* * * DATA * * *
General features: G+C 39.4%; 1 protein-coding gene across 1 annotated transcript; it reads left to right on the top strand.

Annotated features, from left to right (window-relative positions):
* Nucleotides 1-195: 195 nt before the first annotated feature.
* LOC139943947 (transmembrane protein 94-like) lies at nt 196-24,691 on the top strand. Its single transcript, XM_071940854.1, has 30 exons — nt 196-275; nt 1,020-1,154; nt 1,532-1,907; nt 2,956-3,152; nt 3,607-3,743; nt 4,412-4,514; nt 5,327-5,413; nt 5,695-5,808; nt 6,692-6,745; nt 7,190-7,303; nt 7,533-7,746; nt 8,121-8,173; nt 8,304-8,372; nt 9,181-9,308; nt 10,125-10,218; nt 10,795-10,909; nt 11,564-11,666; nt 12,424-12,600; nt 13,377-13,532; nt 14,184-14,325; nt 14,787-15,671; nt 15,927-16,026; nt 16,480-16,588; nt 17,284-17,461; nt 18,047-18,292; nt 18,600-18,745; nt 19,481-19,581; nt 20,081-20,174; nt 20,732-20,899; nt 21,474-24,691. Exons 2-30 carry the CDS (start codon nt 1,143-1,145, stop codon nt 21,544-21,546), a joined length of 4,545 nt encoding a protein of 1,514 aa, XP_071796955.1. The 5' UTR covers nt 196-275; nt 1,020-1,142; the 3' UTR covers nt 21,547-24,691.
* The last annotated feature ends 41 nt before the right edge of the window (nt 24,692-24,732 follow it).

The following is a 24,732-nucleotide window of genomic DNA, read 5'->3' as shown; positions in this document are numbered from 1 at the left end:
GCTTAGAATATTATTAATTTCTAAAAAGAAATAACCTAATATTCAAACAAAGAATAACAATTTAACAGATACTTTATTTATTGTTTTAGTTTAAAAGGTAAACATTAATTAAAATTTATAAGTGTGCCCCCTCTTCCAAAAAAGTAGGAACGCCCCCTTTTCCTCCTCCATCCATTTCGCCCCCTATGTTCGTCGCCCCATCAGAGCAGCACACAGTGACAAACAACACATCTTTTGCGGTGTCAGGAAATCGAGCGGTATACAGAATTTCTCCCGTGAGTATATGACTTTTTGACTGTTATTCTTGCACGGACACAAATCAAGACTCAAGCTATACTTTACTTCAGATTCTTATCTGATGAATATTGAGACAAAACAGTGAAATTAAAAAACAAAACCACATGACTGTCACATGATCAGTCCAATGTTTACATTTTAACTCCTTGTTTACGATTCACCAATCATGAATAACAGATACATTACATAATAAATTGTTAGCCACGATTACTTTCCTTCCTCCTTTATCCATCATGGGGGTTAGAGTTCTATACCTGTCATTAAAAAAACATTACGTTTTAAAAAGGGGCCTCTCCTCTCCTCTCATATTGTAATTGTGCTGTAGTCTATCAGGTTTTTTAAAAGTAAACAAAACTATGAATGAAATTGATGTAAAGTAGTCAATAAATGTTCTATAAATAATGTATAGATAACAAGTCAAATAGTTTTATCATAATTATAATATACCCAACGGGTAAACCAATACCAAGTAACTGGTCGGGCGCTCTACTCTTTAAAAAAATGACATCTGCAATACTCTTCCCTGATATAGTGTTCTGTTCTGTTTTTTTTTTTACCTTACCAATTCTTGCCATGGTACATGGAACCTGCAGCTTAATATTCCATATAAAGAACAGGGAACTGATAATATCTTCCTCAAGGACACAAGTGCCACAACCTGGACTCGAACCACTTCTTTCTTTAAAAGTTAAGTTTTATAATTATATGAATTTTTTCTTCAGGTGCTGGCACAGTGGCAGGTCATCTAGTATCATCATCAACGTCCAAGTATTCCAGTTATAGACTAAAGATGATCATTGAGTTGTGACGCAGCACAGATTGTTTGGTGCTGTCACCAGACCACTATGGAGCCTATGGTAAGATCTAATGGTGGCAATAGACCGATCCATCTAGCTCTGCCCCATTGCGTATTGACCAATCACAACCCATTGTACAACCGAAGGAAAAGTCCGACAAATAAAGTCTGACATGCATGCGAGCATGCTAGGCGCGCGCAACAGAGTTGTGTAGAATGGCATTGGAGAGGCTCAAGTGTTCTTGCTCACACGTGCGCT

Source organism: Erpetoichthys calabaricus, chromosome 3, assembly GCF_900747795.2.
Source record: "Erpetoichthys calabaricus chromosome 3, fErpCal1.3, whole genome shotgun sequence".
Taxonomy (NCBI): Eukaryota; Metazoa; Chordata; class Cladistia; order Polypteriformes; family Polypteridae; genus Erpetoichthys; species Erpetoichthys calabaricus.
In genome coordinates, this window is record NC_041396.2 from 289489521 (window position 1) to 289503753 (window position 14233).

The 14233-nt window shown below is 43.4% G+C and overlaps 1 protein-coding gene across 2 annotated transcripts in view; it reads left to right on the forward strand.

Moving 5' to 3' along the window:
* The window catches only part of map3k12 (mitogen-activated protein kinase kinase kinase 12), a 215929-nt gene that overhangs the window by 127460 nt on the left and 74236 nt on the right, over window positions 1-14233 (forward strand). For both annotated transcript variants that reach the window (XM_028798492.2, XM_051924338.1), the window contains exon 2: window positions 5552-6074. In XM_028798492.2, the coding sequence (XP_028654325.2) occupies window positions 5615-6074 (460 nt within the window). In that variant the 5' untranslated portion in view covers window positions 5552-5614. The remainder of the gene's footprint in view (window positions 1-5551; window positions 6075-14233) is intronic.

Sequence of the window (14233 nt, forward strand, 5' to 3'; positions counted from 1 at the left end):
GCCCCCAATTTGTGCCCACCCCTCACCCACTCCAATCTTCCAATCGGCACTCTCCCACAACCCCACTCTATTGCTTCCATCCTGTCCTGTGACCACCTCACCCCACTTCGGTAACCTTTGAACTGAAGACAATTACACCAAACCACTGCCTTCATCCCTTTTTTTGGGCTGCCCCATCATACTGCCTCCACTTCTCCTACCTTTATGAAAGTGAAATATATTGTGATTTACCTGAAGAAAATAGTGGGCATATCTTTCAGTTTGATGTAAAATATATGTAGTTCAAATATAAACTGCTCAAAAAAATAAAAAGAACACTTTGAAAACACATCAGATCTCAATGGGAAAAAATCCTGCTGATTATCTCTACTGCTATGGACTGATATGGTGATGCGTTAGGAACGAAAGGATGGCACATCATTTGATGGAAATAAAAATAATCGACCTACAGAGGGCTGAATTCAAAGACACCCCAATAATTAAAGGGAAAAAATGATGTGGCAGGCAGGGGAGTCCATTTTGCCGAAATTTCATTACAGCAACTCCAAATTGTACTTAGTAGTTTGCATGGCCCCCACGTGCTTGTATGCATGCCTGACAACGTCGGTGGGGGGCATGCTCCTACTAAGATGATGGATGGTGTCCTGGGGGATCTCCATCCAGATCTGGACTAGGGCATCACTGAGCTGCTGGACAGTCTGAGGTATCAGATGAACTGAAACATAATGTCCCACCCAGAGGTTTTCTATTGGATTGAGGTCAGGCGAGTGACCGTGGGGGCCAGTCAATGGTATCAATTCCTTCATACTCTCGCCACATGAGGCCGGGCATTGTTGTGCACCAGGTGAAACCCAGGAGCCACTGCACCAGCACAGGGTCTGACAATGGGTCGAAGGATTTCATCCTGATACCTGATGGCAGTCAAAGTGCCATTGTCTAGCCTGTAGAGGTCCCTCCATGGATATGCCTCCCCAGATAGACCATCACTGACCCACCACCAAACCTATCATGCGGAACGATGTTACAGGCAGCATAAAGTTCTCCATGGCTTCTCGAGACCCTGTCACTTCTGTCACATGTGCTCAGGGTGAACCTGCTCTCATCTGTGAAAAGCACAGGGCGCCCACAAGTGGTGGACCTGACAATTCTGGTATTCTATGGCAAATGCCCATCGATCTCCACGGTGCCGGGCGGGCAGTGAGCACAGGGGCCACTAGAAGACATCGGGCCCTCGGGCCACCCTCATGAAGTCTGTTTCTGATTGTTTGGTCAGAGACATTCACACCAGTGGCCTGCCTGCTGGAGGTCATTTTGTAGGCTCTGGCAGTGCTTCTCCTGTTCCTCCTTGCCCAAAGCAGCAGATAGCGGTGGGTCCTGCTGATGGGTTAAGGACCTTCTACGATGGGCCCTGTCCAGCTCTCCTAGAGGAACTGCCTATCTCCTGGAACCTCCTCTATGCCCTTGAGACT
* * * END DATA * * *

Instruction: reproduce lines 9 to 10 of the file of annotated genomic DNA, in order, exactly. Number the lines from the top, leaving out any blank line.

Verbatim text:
Source record: "Erpetoichthys calabaricus chromosome 3, fErpCal1.3, whole genome shotgun sequence".
Taxonomy (NCBI): Eukaryota; Metazoa; Chordata; class Cladistia; order Polypteriformes; family Polypteridae; genus Erpetoichthys; species Erpetoichthys calabaricus.